Lifetime Retirement Projection
The most telling view on the dashboard is the Lifetime Retirement Projection chart. This dynamic chart updates when you make changes to inputs. It’s interactive, so you can click and highlight parts of it to get more details.
Here’s a closer look at the optimistic scenario.
The legend at the bottom says what each bar and color represents. On the left, you can see my work income, which should continue to flow until my retirement date. The blue line represents spending. My spending is modeled to increase while my kids attend college and decrease after they’ve all graduated.
The purple color throughout the chart is passive income. NewRetirement’s tool is the best of the three for accounting for passive income.
Once I retire at 55, the model has me drawing down taxable investments first (shown in red/orange) until Social Security kicks in. When I turn 70 1/2, the required minimum distributions hit.
If you do this yourself, you’ll also see a scale on the left side and details when you hover over the bars. Projecting out so far can make for some big numbers, and small tweaks can have a significant impact on the chart and the overall score. The pessimistic scenario is far less rosy.
On the left, the Coach Suggests section helps to direct you where to make tweaks that will have the most significant impact. I found myself going back to make changes using the Coach’s suggestions.
The other two charts are self-explanatory. The My Plan section on the bottom left has links to make additional changes to the model. There’s also a Plan Inspector tool to model each data set and adds some cool visualizations, especially the Future Values view.
NewRetirement Bottom Line
NewRetirement does a great job of getting as many details from you as possible. It uses each data point to create the dashboard. You can create multiple scenarios to model various investment returns, expenses, growth rates, and life events that could change the numbers.
Overall, I like the tool a lot. The company is continuously improving the model to make it more user-friendly and dynamic. The visualizations have become quite helpful and sophisticated.
The one drawback is that all input is manual at this point. There are plans to eventually use API’s to bring in account data like other platforms.
You can create a personalized NewRetirement plan at NewRetirement.com for free, which gives you all of the functionality I used for my analysis. There’s also an upgrade to PlannerPlus if you want enhanced budgeting capabilities and other upgrades.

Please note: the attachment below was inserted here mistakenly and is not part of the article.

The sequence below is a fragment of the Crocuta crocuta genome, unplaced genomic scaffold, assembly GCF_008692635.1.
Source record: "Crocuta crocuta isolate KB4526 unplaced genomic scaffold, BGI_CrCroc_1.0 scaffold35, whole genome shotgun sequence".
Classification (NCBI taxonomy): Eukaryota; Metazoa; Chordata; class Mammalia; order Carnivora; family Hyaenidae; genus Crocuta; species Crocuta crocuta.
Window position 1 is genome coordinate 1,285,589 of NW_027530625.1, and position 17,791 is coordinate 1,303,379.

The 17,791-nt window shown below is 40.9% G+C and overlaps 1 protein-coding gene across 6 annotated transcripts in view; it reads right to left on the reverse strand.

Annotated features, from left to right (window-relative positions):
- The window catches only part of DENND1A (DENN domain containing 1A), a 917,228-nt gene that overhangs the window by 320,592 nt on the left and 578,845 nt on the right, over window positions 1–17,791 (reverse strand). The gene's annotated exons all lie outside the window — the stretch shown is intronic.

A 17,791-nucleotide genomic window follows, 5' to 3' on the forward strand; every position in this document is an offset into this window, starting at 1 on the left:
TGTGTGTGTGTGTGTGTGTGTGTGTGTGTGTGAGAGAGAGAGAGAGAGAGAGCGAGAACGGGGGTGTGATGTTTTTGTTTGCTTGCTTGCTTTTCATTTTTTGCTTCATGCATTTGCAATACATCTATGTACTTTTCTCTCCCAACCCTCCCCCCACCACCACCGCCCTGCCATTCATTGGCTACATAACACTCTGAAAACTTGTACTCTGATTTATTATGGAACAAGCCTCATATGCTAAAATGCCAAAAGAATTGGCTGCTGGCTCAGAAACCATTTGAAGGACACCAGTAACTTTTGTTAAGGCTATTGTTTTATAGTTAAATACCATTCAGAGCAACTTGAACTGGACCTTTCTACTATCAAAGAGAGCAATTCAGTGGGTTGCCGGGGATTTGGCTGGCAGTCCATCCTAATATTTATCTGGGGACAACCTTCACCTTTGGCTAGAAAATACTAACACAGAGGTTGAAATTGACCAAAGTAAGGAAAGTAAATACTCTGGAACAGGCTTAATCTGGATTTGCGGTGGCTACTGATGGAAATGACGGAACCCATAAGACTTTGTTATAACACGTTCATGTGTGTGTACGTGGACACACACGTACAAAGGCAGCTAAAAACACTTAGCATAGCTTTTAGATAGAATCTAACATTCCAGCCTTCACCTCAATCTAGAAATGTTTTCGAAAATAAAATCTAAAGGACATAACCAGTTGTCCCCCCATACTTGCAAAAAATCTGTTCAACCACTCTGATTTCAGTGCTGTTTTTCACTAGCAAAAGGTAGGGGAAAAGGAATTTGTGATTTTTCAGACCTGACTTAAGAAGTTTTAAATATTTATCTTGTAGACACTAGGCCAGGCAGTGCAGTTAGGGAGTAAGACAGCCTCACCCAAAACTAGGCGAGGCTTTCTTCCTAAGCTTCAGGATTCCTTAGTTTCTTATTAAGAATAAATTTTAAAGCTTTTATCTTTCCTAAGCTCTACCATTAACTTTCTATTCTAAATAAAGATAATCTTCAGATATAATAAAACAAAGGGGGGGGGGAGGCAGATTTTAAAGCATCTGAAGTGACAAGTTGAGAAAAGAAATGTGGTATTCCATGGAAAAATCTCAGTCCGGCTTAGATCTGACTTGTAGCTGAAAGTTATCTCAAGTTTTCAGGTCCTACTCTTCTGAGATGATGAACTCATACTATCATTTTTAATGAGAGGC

The Personal Capital Retirement Planner analyzes the data already connected from calculating your net worth and runs the simulations. Most of the work is already done for you, making it the most straightforward calculator to implement of the three.
I’ve used Personal Capital for many years to track investments and net worth. The Retirement Planner tool seems to have some updated features I’ve just recently noticed. Namely, the college planning customization tool is very beneficial now.
The Personal Capital score is different than the NewRetirement score. The score is a percentage likelihood that the portfolio will support my retirement goal.
Personal Capital provides two primary projection views. Projected Portfolio Value view estimates the median value of my portfolio (after expenses) until age 90 using statistical data from 5,000 simulations, broken out by account type.
The orange dots represent retirement dates and college freshman years. The two green dots in the middle are the years we start taking Social Security.
The second view is similar but doesn’t break it out by account type. Instead, it shows the median projection vs. the bottom 10th percentile projection. The lighter blue area is a less rosy future.
Personal Capital Bottom Line
Personal Capital is by far the easiest calculator to use because it already has your data if you’ve connected your accounts. The best feature is that most of the required information is automatically updated every time you log in. The retirement calculator reruns the simulation with the freshest data whenever you want.
New functionality allows you to input any income or spending data, most notably, real estate income or college expenses. These inputs help make the planning tool more accurate. Of course, like all calculators, you’ll need to check back every so often to track your progress.